On Mon, Nov 18, 2013 at 08:22:08AM -0500, Robert James wrote: > Wow, switching to a rectangular window of fft_size solved it! I'm > baffled: I know windows are a way of pretransforming the wave prior to > FFT, to eliminate artifacts. I just used the default window. Why did > I need a rectangular window here? In what other cases do I need it? If you want to keep all the properties of the signal, you need a rect window. What you did was: apply a window, then do an FFT, apply the window again, do an IFFT. Obviously, you're distorting the signal every time you do the (I)FFT. A boxcar window won't change the signal. For spectral analysis or filter design, you typically use other windows. MB -- Karlsruhe Institute of Technology (KIT) Communications Engineering Lab (CEL) Dipl.-Ing. Martin Braun Research Associate Kaiserstraße 12 Building 05.01 76131 Karlsruhe Phone: +49 721 608-43790 Fax: +49 721 608-46071 www.cel.kit.edu KIT -- University of the State of Baden-Württemberg and National Laboratory of the Helmholtz Association

on 2013-11-18 14:40

On 11/18/13, Tom Rondeau <tom@trondeau.com> wrote: >> >> Wow, switching to a rectangular window of fft_size solved it! I'm >> baffled: I know windows are a way of pretransforming the wave prior to >> FFT, to eliminate artifacts. I just used the default window. Why did >> I need a rectangular window here? In what other cases do I need it? > > Were both windows the same or different? I've often seen people trying > this experiment using a window on the forward FFT but no window on the > inverse FFT. That would obviously cause different output results. Both were the same - the default blackmanharris, set to the ftt_len size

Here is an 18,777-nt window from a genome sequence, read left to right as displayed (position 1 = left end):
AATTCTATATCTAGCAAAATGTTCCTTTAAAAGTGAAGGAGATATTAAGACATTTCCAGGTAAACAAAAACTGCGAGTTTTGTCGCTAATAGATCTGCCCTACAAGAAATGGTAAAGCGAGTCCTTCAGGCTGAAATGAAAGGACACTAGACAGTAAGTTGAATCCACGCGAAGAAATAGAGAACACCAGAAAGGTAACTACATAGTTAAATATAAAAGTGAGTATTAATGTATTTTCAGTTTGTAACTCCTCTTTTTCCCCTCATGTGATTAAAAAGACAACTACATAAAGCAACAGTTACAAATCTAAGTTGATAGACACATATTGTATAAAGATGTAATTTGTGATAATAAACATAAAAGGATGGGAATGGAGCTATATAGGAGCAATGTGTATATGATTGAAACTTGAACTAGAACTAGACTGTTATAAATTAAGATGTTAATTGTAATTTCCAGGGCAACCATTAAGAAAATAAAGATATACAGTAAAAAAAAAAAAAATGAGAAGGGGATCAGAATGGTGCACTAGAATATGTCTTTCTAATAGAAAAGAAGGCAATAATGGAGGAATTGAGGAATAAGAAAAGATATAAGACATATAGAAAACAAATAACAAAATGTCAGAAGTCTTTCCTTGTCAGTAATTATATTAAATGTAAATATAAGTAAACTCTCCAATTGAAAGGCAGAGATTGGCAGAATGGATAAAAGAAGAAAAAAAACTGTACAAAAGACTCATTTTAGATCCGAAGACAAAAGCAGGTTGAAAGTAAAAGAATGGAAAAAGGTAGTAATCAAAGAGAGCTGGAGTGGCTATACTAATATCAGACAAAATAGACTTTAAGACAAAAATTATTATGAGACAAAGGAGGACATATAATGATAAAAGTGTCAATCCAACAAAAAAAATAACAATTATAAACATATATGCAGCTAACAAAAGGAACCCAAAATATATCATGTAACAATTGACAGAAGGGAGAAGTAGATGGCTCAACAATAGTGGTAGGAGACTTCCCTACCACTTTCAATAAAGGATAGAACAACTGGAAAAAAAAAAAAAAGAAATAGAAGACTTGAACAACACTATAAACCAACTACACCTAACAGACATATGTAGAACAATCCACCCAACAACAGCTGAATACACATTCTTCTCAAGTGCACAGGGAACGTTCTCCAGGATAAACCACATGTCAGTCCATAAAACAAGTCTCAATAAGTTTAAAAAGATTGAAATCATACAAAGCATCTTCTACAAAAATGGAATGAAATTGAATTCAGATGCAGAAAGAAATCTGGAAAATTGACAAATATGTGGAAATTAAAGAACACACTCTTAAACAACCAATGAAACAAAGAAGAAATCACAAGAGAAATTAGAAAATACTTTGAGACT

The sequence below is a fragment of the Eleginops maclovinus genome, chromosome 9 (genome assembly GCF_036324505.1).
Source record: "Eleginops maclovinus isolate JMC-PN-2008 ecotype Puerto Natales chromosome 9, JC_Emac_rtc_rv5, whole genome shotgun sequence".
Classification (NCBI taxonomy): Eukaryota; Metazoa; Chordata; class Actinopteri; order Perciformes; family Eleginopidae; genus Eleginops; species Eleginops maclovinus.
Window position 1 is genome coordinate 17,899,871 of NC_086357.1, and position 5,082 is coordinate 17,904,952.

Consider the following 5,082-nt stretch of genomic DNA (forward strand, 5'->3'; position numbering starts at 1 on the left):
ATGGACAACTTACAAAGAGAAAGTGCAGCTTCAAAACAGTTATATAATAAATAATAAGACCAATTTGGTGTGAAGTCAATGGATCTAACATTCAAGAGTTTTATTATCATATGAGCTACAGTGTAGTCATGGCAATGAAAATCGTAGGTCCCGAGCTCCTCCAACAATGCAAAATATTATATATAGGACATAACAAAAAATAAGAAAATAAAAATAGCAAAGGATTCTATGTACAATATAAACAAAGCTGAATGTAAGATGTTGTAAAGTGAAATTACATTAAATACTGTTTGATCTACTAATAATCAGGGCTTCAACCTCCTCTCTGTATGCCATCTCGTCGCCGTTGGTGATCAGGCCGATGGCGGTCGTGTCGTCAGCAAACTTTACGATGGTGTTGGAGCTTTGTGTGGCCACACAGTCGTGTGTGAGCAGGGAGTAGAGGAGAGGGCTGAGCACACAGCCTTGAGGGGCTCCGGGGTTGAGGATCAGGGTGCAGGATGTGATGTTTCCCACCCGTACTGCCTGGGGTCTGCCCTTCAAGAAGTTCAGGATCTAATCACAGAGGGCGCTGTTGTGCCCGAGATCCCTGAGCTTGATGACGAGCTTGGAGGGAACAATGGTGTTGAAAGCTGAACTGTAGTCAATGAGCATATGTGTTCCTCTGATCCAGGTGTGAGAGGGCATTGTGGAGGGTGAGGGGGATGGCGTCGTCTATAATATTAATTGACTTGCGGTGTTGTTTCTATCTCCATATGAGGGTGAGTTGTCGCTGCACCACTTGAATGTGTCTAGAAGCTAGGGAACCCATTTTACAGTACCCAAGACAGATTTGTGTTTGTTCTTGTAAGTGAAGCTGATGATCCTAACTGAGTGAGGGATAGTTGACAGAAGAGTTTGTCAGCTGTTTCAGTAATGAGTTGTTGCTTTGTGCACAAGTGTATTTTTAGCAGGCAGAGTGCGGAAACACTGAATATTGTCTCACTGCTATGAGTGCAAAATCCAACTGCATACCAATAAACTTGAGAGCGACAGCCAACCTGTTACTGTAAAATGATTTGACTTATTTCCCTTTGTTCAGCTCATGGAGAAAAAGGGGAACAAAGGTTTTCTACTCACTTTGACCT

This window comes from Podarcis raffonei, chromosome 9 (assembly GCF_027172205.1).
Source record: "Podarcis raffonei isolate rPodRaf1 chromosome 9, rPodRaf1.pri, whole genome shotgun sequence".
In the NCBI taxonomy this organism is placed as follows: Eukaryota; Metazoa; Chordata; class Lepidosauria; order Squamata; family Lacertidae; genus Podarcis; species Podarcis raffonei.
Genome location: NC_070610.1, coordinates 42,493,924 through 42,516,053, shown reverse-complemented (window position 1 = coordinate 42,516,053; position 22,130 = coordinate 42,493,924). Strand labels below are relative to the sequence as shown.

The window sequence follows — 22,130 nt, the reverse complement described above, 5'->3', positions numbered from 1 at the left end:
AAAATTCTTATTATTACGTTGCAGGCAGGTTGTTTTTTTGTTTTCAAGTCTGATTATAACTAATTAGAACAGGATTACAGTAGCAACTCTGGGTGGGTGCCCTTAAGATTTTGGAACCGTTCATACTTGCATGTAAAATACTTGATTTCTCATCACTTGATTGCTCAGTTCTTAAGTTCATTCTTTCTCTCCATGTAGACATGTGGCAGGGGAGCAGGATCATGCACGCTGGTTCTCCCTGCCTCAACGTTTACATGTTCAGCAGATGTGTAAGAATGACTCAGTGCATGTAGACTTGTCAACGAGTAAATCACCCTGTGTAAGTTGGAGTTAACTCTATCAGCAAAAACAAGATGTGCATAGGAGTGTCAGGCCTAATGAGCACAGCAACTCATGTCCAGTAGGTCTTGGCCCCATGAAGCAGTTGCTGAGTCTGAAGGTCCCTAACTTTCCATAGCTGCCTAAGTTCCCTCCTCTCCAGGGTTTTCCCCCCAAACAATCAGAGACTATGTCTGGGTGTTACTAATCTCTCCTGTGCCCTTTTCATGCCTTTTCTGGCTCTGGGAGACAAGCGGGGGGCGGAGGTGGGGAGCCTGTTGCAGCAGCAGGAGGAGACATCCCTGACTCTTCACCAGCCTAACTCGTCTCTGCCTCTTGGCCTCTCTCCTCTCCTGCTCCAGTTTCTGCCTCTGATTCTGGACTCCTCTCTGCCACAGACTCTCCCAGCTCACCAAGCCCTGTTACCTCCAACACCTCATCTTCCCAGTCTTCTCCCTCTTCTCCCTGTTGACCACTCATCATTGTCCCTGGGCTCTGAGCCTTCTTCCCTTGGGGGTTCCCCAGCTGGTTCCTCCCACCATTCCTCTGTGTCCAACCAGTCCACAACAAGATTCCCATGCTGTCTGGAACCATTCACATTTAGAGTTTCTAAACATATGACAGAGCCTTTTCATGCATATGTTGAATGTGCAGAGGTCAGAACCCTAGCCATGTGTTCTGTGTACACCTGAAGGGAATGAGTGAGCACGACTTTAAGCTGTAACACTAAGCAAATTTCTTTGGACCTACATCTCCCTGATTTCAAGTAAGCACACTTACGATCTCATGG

on 2013-11-18 17:52

The purpose of a window is to lower bin-to-bin leakage. It is only useful when the FFT is the final product, since it changes the signal. Think of it this way -- you are multiplying a signal in the time domain when you window. If you window, then FFT, then IFFT, you will get back the windowed signal, not the original signal. Matt

on 2013-11-18 18:48

As Martin said, a rect window makes sense, when you want to keep *all* the properties of the signal vector. You experience leakage, but in fact, leakage is just a concept that refers to the input vector as a representation of a signal. And one chooses to use a window to reduce leakage, because for many aspects, leakage distorts what you want the signal to be. However, from a mathematical perspective, the DFT (of which FFT is only a class of clever implementations) is only a mapping between two vector spaces (or even within the same vector space, if you want so). "Leakage" is no defect here; the transform of a vector is just the value that specific vector maps to. If you want to reverse that mapping, you apply the IDFT (IFFT) to the mapped vector; and it doesn't care about leakage etc, it just reproduces the original vector from the mapped one. I have a rule of thumb: If I consider the FFT as a bijective mapping between two vector spaces, and the IFFT as the inverse, then I don't want windowing. If I, however, look at the FFT as a means to get the spectrum of a signal that has temporal properties, then, of course, I choose a window to avoid leakage, because I look at the DFT as a means to get a good estimate of the spectrum of a signal from a limited time sequence of samples. In communications, you usually need to avoid leakage, thus you usually window the signal. That, however, might break reversibility of the transform. Greetings, Marcus